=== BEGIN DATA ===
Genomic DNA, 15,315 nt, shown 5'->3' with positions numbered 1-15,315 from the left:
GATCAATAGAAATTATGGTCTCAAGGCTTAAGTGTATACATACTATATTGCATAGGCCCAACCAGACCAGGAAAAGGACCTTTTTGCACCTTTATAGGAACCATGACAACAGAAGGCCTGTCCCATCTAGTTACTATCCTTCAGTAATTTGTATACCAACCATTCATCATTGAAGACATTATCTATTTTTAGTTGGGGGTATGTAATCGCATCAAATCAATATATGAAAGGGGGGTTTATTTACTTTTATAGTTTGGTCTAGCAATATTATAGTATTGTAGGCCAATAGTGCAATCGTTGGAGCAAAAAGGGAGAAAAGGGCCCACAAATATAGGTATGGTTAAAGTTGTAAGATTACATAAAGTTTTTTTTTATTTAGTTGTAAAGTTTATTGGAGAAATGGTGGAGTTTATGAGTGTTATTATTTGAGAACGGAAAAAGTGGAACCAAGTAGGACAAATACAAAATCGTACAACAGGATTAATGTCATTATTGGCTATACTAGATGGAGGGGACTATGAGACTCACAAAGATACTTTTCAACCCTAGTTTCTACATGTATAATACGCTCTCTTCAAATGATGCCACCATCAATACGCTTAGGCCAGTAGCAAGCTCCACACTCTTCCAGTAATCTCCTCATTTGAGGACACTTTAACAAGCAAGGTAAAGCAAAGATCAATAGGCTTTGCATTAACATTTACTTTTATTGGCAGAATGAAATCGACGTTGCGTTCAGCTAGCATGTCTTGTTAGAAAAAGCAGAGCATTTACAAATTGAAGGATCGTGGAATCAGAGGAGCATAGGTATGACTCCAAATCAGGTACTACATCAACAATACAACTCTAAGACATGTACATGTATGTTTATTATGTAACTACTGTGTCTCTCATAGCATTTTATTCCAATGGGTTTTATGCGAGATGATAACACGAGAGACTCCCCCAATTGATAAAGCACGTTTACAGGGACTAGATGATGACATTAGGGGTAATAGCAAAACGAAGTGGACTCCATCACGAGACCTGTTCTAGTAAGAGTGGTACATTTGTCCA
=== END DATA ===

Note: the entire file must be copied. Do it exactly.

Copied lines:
Genomic DNA, 15,315 nt, shown 5'->3' with positions numbered 1-15,315 from the left:
GATCAATAGAAATTATGGTCTCAAGGCTTAAGTGTATACATACTATATTGCATAGGCCCAACCAGACCAGGAAAAGGACCTTTTTGCACCTTTATAGGAACCATGACAACAGAAGGCCTGTCCCATCTAGTTACTATCCTTCAGTAATTTGTATACCAACCATTCATCATTGAAGACATTATCTATTTTTAGTTGGGGGTATGTAATCGCATCAAATCAATATATGAAAGGGGGGTTTATTTACTTTTATAGTTTGGTCTAGCAATATTATAGTATTGTAGGCCAATAGTGCAATCGTTGGAGCAAAAAGGGAGAAAAGGGCCCACAAATATAGGTATGGTTAAAGTTGTAAGATTACATAAAGTTTTTTTTTATTTAGTTGTAAAGTTTATTGGAGAAATGGTGGAGTTTATGAGTGTTATTATTTGAGAACGGAAAAAGTGGAACCAAGTAGGACAAATACAAAATCGTACAACAGGATTAATGTCATTATTGGCTATACTAGATGGAGGGGACTATGAGACTCACAAAGATACTTTTCAACCCTAGTTTCTACATGTATAATACGCTCTCTTCAAATGATGCCACCATCAATACGCTTAGGCCAGTAGCAAGCTCCACACTCTTCCAGTAATCTCCTCATTTGAGGACACTTTAACAAGCAAGGTAAAGCAAAGATCAATAGGCTTTGCATTAACATTTACTTTTATTGGCAGAATGAAATCGACGTTGCGTTCAGCTAGCATGTCTTGTTAGAAAAAGCAGAGCATTTACAAATTGAAGGATCGTGGAATCAGAGGAGCATAGGTATGACTCCAAATCAGGTACTACATCAACAATACAACTCTAAGACATGTACATGTATGTTTATTATGTAACTACTGTGTCTCTCATAGCATTTTATTCCAATGGGTTTTATGCGAGATGATAACACGAGAGACTCCCCCAATTGATAAAGCACGTTTACAGGGACTAGATGATGACATTAGGGGTAATAGCAAAACGAAGTGGACTCCATCACGAGACCTGTTCTAGTAAGAGTGGTACATTTGTCCA